By DARREN MILLER
IOWA CITY, Iowa — If you looked past the high top Air Jordan shoes and basketball shorts, it was easy to see a gem of a volleyball player in Taylor Louis.
Although tall, lean, and dynamic athletically, Louis arrived late to the volleyball party. As a 14-year-old freshman at Niles North High School in Evanston, Illinois, Louis was introduced to the sport when she tried out for Wildcat Juniors, a club team.
The first of three days was a nightmare, in part because Louis showed up better prepared for basketball practice.
“I wore huge Jordan basketball shoes with no knee pads. I was wearing basketball shorts; I had no idea what was going on,” she recalls.
When the drills ended, a coach asked Louis for a few more minutes. That’s when she learned to take an approach, and after that, she was nothing short of amazing in days two and three of the tryout.
Louis could jump out of the gym and attack high above the net with velocity, but there was still much to learn
“We watch them when they are kind of Bambi on ice and trying to figure it out,” said Iowa head volleyball coach Bond Shymansky. “Taylor was definitely that way. She was long and awkward, not very skilled yet. But she had something in her — you could see the athleticism starting to bloom and the volleyball IQ starting to grow.”
Louis possessed natural height (6-foot-3), athleticism (her mother, aunt, and cousins were all collegiate athletes), and a powerful right arm.
Louis compiled 998 kills at Niles North and was named 2013 Central Suburban League North Player of the Year. She trusted Shymansky and committed to play for his program…at Marquette University in Milwaukee. But shortly after Louis signed with Marquette, Shymansky returned to his hometown to resurrect Iowa’s program.
After two seasons and 1,148 kills with Marquette (she did not play during a redshirt season of 2014), Louis no longer felt she fit as a Golden Eagle. Word leaked that Louis was looking to switch schools and the sport’s top programs started to drool. First on her list of five official visits was the University of Iowa.
“We had a long heart-to-heart conversation to make sure there still weren’t sour grapes that needed to be swallowed and that she understood exactly why I came home to Iowa and why I wanted to coach here,” Shymansky said. “I wanted to make sure she didn’t have hurt feelings about being left or abandoned at my previous school.”
Taylor remembers that initial talk and was ecstatic to realize that the “new” Shymansky at the University of Iowa was identical to the “old” Shymansky who recruited her in high school.
“He was the same person, nothing changed. He is a good guy and a father-figure, which is important to me,” said Louis, who is from a single-parent home without a father. “I feel it is important to have that relationship with your coach if you want to better yourself as a person and a player. You have to have a coach who supports you.”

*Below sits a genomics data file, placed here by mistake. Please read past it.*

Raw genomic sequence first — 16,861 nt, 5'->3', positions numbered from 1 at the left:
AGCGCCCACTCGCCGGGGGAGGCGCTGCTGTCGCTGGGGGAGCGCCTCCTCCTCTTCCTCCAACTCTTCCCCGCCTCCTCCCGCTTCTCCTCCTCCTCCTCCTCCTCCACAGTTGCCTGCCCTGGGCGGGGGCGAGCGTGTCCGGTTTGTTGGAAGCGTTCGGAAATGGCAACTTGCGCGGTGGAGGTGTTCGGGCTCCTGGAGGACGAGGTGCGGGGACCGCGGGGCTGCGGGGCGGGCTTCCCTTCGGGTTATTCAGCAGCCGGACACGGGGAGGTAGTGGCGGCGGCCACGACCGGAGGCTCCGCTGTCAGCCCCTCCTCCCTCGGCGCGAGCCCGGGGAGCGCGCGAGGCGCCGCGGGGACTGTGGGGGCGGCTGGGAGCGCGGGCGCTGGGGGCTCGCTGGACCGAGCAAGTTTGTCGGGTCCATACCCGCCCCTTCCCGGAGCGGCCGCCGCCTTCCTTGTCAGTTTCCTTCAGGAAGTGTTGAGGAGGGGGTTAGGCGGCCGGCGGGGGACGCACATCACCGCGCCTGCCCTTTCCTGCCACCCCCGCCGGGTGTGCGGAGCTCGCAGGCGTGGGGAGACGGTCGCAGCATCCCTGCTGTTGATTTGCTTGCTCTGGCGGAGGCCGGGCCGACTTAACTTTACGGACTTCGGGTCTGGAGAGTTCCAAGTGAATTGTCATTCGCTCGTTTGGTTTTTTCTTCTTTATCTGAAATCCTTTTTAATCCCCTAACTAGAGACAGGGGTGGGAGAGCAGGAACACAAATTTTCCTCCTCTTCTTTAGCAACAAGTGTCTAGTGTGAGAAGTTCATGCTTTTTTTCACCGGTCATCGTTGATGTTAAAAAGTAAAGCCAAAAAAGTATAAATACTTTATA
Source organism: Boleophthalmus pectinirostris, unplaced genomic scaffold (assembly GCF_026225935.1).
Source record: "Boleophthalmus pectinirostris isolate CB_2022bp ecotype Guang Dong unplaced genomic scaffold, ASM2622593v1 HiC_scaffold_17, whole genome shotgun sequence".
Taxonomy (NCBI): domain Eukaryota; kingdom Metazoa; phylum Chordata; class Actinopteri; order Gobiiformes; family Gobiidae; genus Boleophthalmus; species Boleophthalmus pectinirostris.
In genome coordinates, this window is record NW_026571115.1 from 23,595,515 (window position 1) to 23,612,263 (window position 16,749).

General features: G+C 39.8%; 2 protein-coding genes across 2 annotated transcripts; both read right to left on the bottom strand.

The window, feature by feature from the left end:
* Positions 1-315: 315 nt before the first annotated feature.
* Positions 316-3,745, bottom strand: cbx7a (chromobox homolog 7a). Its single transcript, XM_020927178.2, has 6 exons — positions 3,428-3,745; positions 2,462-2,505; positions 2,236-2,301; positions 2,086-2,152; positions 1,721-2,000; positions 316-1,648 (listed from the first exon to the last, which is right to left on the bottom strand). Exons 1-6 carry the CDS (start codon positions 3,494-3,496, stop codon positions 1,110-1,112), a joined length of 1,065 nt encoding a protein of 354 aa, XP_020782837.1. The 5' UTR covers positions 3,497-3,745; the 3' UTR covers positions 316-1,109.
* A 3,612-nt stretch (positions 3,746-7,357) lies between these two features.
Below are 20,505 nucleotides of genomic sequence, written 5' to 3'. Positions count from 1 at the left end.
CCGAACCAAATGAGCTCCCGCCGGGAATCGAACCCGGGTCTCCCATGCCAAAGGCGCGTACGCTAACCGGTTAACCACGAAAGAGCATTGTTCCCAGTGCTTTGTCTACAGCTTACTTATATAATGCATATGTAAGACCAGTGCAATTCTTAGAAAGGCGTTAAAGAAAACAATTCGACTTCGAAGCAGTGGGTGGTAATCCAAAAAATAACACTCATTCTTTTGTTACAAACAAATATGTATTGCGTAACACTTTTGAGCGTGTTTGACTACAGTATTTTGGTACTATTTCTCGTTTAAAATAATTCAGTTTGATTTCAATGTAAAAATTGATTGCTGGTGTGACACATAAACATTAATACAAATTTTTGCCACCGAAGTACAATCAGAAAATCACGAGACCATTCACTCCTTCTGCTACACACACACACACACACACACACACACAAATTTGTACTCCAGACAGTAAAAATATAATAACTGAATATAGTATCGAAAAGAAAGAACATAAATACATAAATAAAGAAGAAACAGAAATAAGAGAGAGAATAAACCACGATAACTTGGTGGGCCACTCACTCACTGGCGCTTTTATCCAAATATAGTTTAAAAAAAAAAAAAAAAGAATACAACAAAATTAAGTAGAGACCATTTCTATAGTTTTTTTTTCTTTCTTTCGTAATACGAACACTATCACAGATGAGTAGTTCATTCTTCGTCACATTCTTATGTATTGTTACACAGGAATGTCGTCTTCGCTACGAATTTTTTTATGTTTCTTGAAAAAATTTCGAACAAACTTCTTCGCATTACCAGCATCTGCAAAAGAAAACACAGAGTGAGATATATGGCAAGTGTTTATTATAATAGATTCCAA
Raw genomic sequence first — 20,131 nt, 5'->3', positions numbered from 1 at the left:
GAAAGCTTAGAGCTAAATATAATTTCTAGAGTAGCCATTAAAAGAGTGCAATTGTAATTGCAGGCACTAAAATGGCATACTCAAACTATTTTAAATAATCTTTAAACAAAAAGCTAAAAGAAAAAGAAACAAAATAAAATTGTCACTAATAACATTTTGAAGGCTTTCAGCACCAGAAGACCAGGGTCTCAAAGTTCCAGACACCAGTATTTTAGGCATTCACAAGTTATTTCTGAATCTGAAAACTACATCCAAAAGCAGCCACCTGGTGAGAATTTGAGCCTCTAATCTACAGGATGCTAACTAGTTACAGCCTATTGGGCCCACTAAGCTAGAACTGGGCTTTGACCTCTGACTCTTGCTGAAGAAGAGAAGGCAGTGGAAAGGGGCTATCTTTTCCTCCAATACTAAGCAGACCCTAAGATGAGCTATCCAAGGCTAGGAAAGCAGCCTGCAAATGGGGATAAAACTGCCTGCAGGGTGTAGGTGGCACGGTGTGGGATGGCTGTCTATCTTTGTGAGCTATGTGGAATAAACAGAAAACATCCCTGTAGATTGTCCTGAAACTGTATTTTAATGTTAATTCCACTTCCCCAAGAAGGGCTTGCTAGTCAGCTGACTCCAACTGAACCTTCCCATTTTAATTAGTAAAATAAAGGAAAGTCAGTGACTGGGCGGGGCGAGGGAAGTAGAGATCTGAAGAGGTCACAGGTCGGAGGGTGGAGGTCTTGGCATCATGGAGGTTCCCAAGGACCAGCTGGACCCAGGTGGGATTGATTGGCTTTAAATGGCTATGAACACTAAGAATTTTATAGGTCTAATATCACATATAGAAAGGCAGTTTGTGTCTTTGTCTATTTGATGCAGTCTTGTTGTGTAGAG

Louis’ mind was made up to rejoin Shymansky at Iowa before she left her visit to Carver-Hawkeye Arena on that chilly day in January 2017. She told her mother and brother that Iowa City is where she wanted to finish her college career. Shymansky, walking a few strides behind, overheard the exchange.
“Bond was in the back and said, ‘What did you just say?'” Louis said.
I have only been playing seven or eight years, so the sky is the limit. There is always something you can get better at. There is always something that can be polished.
— Taylor Louis
It was an awkward moment for Louis; almost as awkward as a 6-foot high school freshman trying to approach a volleyball net for the first time.
“I fell in love with Iowa, but I didn’t want to (commit) then and there because I had other options,” Louis said. “But I think we all knew. It felt so homey when we were leaving that we kind of all knew this is where I wanted to go.”
Louis cancelled the other four visits and arrived on Iowa’s campus in May. She completed two summer school classes and will have two remaining years of volleyball eligibility.
Louis has five siblings and a “huge” extended family that includes hundreds of cousins.
“Some I haven’t met yet,” she said. “We have family all around the world — in London, Jamaica, Canada — it is huge. My immediate family, we would support each other because we live close in Illinois — go to each other’s games and make a ruckus, because we were always the biggest family there.”
Louis became a cheerleader because her brother played football and she wanted something to do other than sit in the stands and watch his games. She played basketball, but after sustaining a knee injury as a junior in high school, she decided to focus solely on volleyball. Even then, she was playing catch-up in a sport that most of her peers had begun playing several years before.
“I have only been playing seven or eight years, so the sky is the limit,” Louis said. “There is always something you can get better at. There is always something that can be polished. I feel I can get as good as I want.”
Shymansky guided the Hawkeyes to one of the best seasons in program history in 2016 when Iowa finished with a 19-13 record and a 9-11 mark in Big Ten play. It was the program’s first winning season and most conference victories since 2000. Similar to the improvement of Iowa volleyball, the rise for Louis has gone from clumsy to dominant.
“I want to up my game a little more because I know I can,” Louis said.
Still, her primary focus is playing team ball and it hasn’t taken Louis long to fit in with the rest of the Hawkeyes.
“If you aren’t getting along on the court then there is no way you can achieve any of your team goals,” Louis said. “Teams with better chemistry do better — it’s like any relationship, and it is the most important thing to me.”
Louis and the Hawkeyes play in Carver-Hawkeye Arena for the first time this season Friday against Nebraska-Omaha, beginning at noon (CT). For more information on the Hawkeye Classic, click HERE.